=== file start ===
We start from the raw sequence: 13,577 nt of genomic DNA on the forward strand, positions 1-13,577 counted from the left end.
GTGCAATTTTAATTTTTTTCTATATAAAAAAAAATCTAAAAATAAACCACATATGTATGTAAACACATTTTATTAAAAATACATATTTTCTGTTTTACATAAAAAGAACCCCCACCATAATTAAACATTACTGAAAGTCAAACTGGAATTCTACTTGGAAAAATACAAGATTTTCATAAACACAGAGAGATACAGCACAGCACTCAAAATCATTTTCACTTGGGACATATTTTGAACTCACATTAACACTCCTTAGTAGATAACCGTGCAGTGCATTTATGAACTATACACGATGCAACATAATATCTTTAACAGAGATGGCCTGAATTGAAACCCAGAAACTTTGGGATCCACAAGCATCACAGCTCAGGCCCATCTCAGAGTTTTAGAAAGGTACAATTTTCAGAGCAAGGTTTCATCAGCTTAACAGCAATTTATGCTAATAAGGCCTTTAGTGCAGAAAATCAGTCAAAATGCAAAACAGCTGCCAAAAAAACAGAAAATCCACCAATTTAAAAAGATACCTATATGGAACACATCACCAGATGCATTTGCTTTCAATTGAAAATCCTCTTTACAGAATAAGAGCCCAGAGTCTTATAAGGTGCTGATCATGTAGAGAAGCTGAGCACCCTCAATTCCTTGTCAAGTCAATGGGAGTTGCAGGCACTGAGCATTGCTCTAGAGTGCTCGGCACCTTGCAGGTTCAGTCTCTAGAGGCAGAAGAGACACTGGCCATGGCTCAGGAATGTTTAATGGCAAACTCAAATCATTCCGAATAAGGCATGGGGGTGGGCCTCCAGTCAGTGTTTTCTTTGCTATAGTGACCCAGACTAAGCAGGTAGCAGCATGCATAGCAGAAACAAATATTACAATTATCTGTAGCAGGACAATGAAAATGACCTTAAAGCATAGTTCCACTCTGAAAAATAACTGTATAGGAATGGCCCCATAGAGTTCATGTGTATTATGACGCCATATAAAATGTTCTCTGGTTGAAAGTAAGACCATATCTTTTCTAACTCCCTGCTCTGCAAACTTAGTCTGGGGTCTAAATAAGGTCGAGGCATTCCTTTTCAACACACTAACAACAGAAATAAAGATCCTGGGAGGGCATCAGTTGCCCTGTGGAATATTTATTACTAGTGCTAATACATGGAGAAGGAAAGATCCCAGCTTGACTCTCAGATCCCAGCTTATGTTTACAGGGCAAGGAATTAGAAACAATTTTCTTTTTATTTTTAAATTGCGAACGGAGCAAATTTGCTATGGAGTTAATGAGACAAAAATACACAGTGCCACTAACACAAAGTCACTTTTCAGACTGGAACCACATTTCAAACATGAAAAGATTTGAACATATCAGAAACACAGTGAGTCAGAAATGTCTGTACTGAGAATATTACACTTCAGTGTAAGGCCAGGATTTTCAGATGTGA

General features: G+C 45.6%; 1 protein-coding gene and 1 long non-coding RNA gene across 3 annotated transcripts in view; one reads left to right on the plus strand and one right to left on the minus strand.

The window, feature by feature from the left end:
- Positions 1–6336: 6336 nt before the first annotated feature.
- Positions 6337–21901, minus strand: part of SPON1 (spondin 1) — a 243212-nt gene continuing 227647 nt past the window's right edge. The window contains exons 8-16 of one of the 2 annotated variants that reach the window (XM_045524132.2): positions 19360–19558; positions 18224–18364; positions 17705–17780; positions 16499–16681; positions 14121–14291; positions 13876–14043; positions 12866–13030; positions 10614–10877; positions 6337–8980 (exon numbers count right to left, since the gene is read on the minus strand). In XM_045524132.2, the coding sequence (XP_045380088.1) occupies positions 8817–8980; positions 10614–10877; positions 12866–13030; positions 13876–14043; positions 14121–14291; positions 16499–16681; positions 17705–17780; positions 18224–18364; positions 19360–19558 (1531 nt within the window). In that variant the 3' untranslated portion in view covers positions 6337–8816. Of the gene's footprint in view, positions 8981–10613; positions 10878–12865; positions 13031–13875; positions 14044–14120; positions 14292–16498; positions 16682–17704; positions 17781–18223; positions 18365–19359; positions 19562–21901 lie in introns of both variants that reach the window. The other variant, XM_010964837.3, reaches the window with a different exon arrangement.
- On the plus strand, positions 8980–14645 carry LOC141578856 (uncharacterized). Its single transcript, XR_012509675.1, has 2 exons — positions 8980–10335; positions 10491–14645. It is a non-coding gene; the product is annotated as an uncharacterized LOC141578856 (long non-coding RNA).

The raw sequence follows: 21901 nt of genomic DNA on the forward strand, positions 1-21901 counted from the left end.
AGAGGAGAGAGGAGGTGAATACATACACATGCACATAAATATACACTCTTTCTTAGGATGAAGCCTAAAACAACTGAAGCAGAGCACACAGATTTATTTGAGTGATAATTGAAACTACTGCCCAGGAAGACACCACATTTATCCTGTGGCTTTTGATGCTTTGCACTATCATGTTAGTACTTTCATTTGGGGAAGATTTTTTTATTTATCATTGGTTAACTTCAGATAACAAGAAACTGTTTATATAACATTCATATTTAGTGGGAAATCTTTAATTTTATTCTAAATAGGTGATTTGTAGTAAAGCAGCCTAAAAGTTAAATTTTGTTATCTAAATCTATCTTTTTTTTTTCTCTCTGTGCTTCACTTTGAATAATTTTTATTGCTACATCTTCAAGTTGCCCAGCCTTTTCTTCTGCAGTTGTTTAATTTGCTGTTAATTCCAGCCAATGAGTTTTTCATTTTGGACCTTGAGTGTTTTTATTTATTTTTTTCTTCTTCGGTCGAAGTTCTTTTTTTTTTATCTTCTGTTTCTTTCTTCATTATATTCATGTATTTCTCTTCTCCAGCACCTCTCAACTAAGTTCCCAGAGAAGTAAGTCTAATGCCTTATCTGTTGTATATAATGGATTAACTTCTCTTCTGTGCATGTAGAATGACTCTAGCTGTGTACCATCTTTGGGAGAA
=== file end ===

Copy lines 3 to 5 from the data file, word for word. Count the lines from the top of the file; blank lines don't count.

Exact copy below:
General features: G+C 45.6%; 1 protein-coding gene and 1 long non-coding RNA gene across 3 annotated transcripts in view; one reads left to right on the plus strand and one right to left on the minus strand.

The window, feature by feature from the left end:
- Positions 1–6336: 6336 nt before the first annotated feature.